Region shivers, waits for relief

Today's forecast includes rising temperatures and a chance of snow

January 17, 2004|By Sandy Alexander | Sandy Alexander,SUN STAFF

It's a cold day in Maryland when the statues are adding layers.

A little girl cast in bronze, laughing as she is lifted in a man's embrace, was wearing pink socks on her normally bare feet yesterday in Columbia Town Center - just one of many area residents who bundled up against the bite of frigid air and below-freezing temperatures.

The area experienced a second day of bitter weather as Arctic air moved over the Northeast, causing a deep freeze north to New England.

"It's very cold," said Donnie Awadat of Columbia as he walked from his job at the Sheraton in Town Center to his apartment along the shore of a frozen Lake Kittamaqundi. "I put all of the clothes I have on me."

The temperature at Baltimore-Washington International Airport reached a high of 27 degrees at 4 p.m. yesterday, according to the National Weather Service in Sterling, Va., 14 degrees below normal for this time of year. The temperature at the airport was 13 degrees at 8 a.m. yesterday, said David Manning, a weather service meteorologist, and wind chills in Baltimore started around minus-6 degrees, climbing into the teens later in the day.

The weather system is not expected to stay much longer, Manning said. The forecast for today includes the possibility of snow and temperatures in the 30s.

Despite the appeal of staying under the covers with a cup of hot chocolate, many people put on their warm gear, braced themselves and headed out.

One of the least pleasant obligations had to belong to five divers being trained for the Baltimore City Fire Department Dive Rescue Team in the frigid waters near the Korean War Memorial in Canton.

"It's actually warmer in the water than out of it," said Capt. Terry Horrocks, who supervised the test dives. "It was 17 degrees outside when we got here around 8 this morning, but it's about 37 degrees underwater."

Horrocks described the men as "very dedicated." He joked, "They didn't have to all go in the water today, but if one of 'em didn't, we'd call him names, make fun of him."

Each one - wearing dry suits with thermal underwear - stayed in the water for about 15 minutes before returning to the shore, where tents with heaters offered some relief. They have to make four more open-water dives, including one in which they dive under ice, to complete their training.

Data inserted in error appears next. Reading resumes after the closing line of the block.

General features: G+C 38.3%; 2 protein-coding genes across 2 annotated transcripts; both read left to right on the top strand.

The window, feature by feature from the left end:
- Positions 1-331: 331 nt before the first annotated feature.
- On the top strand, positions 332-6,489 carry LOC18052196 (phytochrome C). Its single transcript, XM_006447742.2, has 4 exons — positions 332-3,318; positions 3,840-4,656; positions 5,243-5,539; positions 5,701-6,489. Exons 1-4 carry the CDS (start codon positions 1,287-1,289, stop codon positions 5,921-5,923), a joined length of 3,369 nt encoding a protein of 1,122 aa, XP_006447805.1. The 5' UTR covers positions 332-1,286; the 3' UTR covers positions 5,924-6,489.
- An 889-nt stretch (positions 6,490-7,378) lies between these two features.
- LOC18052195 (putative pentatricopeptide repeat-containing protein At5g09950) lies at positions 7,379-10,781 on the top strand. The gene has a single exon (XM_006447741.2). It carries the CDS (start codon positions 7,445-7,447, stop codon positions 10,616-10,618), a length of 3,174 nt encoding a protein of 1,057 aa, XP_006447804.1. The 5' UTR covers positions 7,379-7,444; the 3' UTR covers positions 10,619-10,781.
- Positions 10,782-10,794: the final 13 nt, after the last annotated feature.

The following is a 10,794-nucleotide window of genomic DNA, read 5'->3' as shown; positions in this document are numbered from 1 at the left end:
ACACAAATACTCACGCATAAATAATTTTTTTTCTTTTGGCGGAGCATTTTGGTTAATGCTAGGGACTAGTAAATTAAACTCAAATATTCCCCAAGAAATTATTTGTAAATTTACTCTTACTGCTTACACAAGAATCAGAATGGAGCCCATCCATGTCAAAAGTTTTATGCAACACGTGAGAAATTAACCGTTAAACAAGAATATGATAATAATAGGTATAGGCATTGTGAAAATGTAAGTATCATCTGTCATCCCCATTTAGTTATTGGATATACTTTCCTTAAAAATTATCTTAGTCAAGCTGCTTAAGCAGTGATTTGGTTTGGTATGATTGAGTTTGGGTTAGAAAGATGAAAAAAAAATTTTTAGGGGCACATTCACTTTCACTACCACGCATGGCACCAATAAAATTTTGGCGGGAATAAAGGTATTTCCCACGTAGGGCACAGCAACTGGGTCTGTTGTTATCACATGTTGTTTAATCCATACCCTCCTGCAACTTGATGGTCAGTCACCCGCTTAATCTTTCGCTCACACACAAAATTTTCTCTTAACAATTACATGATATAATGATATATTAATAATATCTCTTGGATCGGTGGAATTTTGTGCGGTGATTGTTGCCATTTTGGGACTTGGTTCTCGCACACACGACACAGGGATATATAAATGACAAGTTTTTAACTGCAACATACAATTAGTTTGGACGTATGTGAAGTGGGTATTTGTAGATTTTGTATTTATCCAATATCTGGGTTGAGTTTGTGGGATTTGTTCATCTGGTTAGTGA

Work also went on for Mike Altadonna of Abingdon and his co-workers with American Infrastructure construction company, based in Fallston.

"If we don't work, we don't get paid," he said, standing at the site of an apartment complex being built across from The Mall in Columbia.

His advice: "Wear as much as you can." He was wearing five layers, including overalls and a sweat shirt, a knit hat with earflaps under his hard hat and two pairs of mittens. Another hat was in his pocket just in case.

"You name it, I got it," he said, noting that the men were able to stay warm in their trucks during breaks.

Between year-round sailors and those who live aboard their boats, Fawcett Boat Supplies, by City Dock in Annapolis, has enjoyed a week of brisk sales of nontoxic antifreeze, hats, gloves and boat heaters, said manager Bill Griffin.

Joe Fernon, customer service manager for Fawcett, is spending his seventh year living on Joe's Therapy, his 22-foot sailboat. He said the boat is about 20 degrees when he gets home from work. But he turns on his electric heater and his electric blanket, and makes a pot of soup upon arrival. Within a half-hour it's 60 degrees. He does, however, keep a sleeping bag in case of crisis.

Meanwhile, Randy Q. Jones, who owns R.E. Robertson, a plumbing company near Annapolis, was bracing for a busy weekend because of freezing-thaw cycles and the large number of homes in the area that have no basements. In addition to the six plumbers working this weekend, he has 12 on call, he said.

There were no deaths related to the cold reported to the state medical examiner's office, but the weather caused a few other problems.

High winds knocked down power lines in Sparrows Point early yesterday morning, leaving 4,700 Baltimore Gas and Electric Co. customers in eastern Baltimore County without heat and electricity for about three hours, said Sharon Sasada, a BGE spokeswoman. Thirty-eight industrial park customers were the last to get their power about 10:30 a.m., she said.

The utility has brought in extra crews in case of problems in the cold weather, Sasada said.

Local shelters also are stepping up efforts as temperatures make it dangerous for people to stay outdoors overnight.

People "absolutely must have a place to go in this weather," said Andrea Ingram, executive director of Grassroots Crisis Intervention Center in Columbia. A church-based shelter will open in Ellicott City on Sunday to supplement the 32 beds Grassroots has.

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